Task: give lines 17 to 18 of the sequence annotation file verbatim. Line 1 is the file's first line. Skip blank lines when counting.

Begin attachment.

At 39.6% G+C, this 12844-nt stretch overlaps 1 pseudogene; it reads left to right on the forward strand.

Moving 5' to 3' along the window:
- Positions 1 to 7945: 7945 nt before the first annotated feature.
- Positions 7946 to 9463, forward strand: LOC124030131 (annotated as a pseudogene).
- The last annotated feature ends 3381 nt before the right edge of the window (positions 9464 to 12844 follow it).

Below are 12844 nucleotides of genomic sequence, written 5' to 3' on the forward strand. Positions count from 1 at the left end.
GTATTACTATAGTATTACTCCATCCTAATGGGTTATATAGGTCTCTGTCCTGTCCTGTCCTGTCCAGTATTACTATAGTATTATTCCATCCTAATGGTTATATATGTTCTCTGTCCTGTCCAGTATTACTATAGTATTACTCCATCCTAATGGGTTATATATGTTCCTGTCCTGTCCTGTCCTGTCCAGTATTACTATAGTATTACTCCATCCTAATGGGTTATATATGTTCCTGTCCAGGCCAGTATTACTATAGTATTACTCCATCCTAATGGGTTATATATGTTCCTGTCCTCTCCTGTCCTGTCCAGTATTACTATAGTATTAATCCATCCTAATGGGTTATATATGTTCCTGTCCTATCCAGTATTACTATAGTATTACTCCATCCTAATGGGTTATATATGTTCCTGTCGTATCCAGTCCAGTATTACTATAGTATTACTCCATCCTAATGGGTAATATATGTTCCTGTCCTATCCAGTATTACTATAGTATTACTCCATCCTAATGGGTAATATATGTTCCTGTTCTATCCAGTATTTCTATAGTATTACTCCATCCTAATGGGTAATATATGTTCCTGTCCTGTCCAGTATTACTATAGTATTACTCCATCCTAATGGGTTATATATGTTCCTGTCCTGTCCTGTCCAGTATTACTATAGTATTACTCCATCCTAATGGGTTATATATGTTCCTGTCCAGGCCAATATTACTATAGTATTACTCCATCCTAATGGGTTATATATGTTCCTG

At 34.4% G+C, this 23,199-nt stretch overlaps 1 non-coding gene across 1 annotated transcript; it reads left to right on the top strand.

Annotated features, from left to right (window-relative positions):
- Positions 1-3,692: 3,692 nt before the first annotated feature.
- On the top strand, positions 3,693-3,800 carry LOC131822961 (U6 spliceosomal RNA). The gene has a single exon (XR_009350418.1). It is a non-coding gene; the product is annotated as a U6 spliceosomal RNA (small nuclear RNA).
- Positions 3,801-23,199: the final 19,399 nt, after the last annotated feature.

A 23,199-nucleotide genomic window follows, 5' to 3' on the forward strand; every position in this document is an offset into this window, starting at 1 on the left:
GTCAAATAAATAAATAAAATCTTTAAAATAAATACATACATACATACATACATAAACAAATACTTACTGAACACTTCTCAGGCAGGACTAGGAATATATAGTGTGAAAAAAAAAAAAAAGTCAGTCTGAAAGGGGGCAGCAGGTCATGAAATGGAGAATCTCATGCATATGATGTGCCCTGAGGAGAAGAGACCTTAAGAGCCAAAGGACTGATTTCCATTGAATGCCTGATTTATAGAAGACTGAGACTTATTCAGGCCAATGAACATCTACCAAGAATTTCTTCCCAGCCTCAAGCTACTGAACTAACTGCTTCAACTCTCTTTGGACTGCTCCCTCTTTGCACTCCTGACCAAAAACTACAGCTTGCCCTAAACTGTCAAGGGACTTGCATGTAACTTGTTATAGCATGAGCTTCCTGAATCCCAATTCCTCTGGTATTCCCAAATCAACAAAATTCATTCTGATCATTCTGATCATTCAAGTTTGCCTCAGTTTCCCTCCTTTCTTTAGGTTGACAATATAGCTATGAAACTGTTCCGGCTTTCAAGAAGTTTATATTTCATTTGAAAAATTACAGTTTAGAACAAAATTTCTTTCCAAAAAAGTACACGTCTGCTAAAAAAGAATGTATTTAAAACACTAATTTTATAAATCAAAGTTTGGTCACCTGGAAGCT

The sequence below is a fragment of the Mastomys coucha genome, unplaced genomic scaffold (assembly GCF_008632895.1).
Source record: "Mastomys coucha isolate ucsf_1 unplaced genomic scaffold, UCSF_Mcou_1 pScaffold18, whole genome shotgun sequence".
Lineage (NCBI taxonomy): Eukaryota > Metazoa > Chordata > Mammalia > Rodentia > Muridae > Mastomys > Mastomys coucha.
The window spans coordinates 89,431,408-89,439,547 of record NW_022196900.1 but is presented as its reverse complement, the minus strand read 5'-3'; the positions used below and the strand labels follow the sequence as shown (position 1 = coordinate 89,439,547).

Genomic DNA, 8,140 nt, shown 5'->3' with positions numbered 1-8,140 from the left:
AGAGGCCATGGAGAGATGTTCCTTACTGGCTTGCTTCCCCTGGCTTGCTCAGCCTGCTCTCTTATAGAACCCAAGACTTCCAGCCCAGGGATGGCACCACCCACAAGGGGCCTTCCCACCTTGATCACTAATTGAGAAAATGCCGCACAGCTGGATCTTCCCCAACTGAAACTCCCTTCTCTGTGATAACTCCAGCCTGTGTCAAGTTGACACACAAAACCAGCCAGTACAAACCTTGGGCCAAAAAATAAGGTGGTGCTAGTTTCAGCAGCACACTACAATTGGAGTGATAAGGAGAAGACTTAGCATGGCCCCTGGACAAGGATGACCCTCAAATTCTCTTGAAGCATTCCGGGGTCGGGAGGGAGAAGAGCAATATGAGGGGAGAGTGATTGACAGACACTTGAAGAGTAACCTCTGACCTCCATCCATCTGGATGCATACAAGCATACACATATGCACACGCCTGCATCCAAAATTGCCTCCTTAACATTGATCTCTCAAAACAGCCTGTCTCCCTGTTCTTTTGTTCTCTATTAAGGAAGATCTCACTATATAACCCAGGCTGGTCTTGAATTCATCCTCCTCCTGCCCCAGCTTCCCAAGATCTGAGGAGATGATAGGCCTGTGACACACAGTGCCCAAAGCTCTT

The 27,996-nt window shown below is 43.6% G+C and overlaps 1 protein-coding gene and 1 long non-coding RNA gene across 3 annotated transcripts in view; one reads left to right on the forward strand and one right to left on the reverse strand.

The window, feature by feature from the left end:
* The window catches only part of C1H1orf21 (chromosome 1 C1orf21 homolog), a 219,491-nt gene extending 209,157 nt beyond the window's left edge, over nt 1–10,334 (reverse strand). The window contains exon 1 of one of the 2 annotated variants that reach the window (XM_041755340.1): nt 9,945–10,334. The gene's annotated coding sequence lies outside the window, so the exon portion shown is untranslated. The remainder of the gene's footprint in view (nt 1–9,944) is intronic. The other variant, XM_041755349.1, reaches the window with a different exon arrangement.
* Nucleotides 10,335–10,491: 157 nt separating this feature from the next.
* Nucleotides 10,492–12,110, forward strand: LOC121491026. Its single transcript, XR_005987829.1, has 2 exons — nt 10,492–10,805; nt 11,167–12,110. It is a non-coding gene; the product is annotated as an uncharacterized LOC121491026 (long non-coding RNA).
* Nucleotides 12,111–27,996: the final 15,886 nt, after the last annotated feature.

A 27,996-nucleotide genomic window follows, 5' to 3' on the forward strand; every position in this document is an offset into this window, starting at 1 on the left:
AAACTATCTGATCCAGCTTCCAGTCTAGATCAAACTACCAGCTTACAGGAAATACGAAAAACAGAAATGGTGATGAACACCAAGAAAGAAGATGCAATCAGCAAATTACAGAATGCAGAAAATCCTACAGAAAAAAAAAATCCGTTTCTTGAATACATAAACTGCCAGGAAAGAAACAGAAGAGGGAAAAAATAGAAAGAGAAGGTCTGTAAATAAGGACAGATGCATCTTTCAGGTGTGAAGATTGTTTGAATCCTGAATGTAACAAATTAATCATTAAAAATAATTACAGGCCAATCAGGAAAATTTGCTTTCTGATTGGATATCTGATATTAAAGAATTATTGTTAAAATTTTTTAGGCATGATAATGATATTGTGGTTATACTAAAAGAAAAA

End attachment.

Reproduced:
Lineage (NCBI taxonomy): Eukaryota > Metazoa > Chordata > Mammalia > Rodentia > Muridae > Mastomys > Mastomys coucha.
The window spans coordinates 89,431,408-89,439,547 of record NW_022196900.1 but is presented as its reverse complement, the minus strand read 5'-3'; the positions used below and the strand labels follow the sequence as shown (position 1 = coordinate 89,439,547).